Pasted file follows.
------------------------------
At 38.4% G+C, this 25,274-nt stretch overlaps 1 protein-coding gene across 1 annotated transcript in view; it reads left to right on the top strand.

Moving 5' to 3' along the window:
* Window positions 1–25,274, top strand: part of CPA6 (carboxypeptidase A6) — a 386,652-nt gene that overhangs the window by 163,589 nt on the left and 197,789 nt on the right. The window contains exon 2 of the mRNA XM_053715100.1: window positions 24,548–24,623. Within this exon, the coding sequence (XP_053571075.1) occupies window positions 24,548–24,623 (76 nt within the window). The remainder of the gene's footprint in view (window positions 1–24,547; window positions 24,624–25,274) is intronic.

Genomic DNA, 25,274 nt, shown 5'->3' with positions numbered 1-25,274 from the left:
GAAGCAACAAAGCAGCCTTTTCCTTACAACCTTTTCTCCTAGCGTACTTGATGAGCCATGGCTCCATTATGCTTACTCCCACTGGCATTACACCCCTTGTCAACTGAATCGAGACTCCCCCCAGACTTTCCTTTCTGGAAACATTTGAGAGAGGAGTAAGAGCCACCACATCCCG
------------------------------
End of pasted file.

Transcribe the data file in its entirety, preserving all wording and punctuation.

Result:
At 38.4% G+C, this 25,274-nt stretch overlaps 1 protein-coding gene across 1 annotated transcript in view; it reads left to right on the top strand.

Moving 5' to 3' along the window:
* Window positions 1–25,274, top strand: part of CPA6 (carboxypeptidase A6) — a 386,652-nt gene that overhangs the window by 163,589 nt on the left and 197,789 nt on the right. The window contains exon 2 of the mRNA XM_053715100.1: window positions 24,548–24,623. Within this exon, the coding sequence (XP_053571075.1) occupies window positions 24,548–24,623 (76 nt within the window). The remainder of the gene's footprint in view (window positions 1–24,547; window positions 24,624–25,274) is intronic.

Genomic DNA, 25,274 nt, shown 5'->3' with positions numbered 1-25,274 from the left:
GAAGCAACAAAGCAGCCTTTTCCTTACAACCTTTTCTCCTAGCGTACTTGATGAGCCATGGCTCCATTATGCTTACTCCCACTGGCATTACACCCCTTGTCAACTGAATCGAGACTCCCCCCAGACTTTCCTTTCTGGAAACATTTGAGAGAGGAGTAAGAGCCACCACATCCCG